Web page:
NEW: Rye Neck moved on to play three-seed Putnam Valley in the quarterfinals this past Tuesday. Sadly, the 15-6 Tigers ended the Panthers’ season in convincing fashion, with John Rainieri throwing a 10-strikeout five-hitter in the 9-0 victory.



Corey Parker blasts off after scoring the first run of the game.


A stunned Christian Cefaloni realizes his strikeout just won the game.

Holy Child Lacrosse

By Melanie Cane

The Gryphon Lacrosse team achieved two school firsts this season. They earned the No.1 slot in the NYSAIS — with a 13-5 regular season record — and went to win the championship. They dethroned Hackley, the No. 2 seed and reigning champion, in an action-packed final at Manhattanville on May 25. The score was 16-13.

Senior co-captain Charlotte Brosnan scored the first goal of the game from 8 meters. The Hornets answered with three consecutive goals. Lila Pfohl scored on a penalty shot after Emily Panarella forced a turnover on the transition. The Hornets answered that goal to make it 4-2. Madi Warne then ran the ball all the way downfield and passed to Ryan Delane who scored. Hackley scored again. Gryphon Olivia Bonner scored on a penalty shot and Brosnan tied it up on an assist from Martina Garate-Griot with .47 left on the clock. But in the final seconds of the half, the Hornets netted two quick goals to take a 7-5 lead into halftime.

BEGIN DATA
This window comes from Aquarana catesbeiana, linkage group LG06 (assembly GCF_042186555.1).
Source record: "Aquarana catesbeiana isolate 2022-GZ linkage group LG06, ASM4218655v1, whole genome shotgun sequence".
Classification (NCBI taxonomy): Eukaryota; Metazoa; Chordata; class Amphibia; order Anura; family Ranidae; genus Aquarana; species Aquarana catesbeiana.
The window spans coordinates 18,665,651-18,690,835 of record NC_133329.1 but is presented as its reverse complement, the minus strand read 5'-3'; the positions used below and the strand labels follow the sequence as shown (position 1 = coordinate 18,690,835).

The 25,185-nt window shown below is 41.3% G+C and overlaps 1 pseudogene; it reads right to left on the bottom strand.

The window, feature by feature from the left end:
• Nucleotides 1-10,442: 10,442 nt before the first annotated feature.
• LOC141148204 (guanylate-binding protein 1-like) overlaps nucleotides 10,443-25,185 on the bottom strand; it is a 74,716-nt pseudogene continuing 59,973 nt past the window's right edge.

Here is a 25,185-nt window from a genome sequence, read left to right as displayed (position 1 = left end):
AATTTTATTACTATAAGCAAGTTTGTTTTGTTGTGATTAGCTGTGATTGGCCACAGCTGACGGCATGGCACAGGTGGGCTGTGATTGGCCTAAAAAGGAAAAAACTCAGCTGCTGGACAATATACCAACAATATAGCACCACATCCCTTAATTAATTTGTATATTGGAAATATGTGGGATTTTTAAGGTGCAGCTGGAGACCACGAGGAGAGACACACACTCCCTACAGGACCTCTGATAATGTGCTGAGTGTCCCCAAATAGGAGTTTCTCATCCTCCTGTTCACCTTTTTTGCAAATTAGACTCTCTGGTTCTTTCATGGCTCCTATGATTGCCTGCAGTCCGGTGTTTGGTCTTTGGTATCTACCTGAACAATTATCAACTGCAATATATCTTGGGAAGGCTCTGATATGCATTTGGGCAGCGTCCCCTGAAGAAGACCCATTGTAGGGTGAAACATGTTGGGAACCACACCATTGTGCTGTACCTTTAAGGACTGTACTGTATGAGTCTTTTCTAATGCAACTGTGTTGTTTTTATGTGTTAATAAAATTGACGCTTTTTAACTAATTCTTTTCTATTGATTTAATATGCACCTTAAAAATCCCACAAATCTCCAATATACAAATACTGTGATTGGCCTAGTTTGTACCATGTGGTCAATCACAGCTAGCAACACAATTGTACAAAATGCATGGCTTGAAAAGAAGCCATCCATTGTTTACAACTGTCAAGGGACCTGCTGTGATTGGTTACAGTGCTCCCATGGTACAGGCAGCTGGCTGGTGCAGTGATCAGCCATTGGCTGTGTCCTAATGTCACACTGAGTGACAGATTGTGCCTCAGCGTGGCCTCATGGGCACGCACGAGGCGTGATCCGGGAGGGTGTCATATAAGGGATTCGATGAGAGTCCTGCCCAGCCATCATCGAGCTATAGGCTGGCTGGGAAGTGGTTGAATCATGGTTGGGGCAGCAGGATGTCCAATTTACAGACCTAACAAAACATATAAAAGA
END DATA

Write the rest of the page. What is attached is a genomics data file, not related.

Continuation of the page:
Less than a minute into the second half, Pfohl scored off the draw. Hackley scored on their next possession. Bonner scored off the draw 10 seconds later, but the Hornets stung back quickly. With 17.56 left in the half, the Gryphons tied it at 9 on a shot from Brosnan. A minute later, Pfohl grabbed a loose ball and passed to Warne who scored to give the Gryphons their first lead since the first minute of the game. Emma McCuin followed up with a goal on a fast break.

With Holy Child up 11-9, Hackley called a time out.